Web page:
Why I Don’t Drive

It’s no secret that those without cars are second-class citizens.

Not having a car in America, especially in the suburban sprawl of metro-Atlanta, makes you a pariah. People look at you funny. You’re passed over for job openings, rejected as a romantic partner, and generally considered lacking in ambition, confidence, and ability. In other words, a red flag.

Let’s ignore for the moment how this reflects people’s subconscious bias against people in poverty and people with disabilities and focus instead on just how damaging such a belief is.

Listen. Not having a car does not make you any less of a person. It does not make you any less capable or responsible or ambitious than anyone else.

For years, I didn’t drive out of plain old fear. Learning to drive was traumatic due to this fear and my own inability to intuit certain unwritten rules of the road. I lacked confidence, was certain I’d die in a fireball the moment I got behind the wheel. My teachers did little to assuage my fears or build my confidence. I can’t blame them. They did the best they could.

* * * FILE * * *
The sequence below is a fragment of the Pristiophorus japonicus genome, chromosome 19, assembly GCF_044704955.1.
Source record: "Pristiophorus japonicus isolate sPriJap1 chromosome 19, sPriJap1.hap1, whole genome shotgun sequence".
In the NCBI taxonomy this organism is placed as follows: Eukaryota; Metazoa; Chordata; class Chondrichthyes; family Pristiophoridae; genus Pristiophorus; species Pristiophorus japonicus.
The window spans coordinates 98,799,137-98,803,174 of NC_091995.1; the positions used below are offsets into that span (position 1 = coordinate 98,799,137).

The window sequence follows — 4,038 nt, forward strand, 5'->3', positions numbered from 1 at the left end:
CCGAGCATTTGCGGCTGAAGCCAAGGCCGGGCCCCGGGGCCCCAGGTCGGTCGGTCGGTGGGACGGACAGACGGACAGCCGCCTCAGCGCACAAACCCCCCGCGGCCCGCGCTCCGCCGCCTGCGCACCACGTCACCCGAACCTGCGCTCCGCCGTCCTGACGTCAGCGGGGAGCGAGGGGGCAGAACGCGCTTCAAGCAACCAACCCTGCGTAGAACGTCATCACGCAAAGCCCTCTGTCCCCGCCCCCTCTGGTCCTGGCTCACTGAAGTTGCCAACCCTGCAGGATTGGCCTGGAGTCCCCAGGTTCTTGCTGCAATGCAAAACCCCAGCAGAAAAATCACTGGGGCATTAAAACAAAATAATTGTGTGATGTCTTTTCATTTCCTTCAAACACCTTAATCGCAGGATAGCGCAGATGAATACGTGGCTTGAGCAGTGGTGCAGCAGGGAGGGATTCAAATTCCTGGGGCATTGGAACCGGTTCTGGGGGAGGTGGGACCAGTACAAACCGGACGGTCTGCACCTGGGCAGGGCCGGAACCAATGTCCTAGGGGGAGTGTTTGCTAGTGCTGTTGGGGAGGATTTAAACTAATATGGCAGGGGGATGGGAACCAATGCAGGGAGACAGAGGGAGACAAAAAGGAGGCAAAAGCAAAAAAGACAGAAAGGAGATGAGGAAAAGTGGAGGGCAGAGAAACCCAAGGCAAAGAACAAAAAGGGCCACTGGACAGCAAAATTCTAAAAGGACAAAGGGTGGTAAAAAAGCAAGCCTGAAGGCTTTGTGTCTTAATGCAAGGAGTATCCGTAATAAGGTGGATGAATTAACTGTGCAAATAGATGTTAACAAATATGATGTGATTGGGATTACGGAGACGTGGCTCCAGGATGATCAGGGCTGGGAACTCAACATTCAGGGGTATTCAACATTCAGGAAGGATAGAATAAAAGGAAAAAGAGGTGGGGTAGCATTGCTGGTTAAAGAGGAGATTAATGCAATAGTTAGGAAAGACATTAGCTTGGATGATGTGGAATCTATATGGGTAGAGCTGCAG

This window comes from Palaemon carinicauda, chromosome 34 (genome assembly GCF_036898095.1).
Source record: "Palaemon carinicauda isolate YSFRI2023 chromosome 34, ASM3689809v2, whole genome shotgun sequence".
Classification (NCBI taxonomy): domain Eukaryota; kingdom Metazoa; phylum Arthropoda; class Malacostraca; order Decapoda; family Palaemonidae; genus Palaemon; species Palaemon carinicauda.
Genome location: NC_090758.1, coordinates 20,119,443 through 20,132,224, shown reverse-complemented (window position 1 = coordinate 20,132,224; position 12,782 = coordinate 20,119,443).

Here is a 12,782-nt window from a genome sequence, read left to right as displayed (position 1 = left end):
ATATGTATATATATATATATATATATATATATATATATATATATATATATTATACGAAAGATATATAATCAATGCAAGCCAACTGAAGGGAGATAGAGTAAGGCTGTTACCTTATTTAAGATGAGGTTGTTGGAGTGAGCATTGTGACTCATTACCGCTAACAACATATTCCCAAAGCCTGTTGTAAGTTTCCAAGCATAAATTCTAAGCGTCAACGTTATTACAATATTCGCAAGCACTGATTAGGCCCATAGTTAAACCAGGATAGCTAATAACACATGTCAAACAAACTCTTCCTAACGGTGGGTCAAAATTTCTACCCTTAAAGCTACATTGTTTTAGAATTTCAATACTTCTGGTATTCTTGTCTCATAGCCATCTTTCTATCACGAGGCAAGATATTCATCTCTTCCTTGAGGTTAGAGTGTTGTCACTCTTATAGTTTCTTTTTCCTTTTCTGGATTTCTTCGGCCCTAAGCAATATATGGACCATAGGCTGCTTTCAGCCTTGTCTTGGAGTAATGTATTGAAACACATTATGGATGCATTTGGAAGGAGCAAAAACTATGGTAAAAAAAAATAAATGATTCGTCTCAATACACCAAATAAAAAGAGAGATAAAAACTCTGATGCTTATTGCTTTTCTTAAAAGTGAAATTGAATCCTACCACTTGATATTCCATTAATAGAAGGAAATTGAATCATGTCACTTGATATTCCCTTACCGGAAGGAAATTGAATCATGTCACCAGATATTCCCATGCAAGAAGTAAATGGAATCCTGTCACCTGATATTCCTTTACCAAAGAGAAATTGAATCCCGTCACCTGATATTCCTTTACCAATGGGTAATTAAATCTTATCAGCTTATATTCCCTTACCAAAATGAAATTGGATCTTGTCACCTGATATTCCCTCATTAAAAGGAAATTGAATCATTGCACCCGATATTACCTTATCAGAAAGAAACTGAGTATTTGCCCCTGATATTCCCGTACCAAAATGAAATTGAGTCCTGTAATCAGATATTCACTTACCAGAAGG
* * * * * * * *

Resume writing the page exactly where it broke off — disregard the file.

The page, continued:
Driving never came naturally to me. I have zero presence behind the wheel. Even today, the prospect of traveling at high speeds fills me more with dread and apprehension than the thrill of excitement. I never enjoyed racing with other kids as a child, and I still despise running.

Today, I do not have my driver’s license, and I am ok with that. I do not own a car, and I do not want one. (I’d rather like a Vespa, but that’s probably not going to happen any time soon.)

I am a little resentful at a culture that seems hell-bent on forcing me to get my license simply to have any hope of stable housing, gainful employment, or romantic prospects, but such is life.

I am fully mobile without a car. I will continue moving forward, one foot in front of the other.

Leave a Reply

Fill in your details below or click an icon to log in:

WordPress.com Logo

You are commenting using your WordPress.com account. Log Out /  Change )

Google photo

You are commenting using your Google account. Log Out /  Change )

Twitter picture

You are commenting using your Twitter account. Log Out /  Change )

Facebook photo

You are commenting using your Facebook account. Log Out /  Change )

Connecting to %s

This site uses Akismet to reduce spam. Learn how your comment data is processed.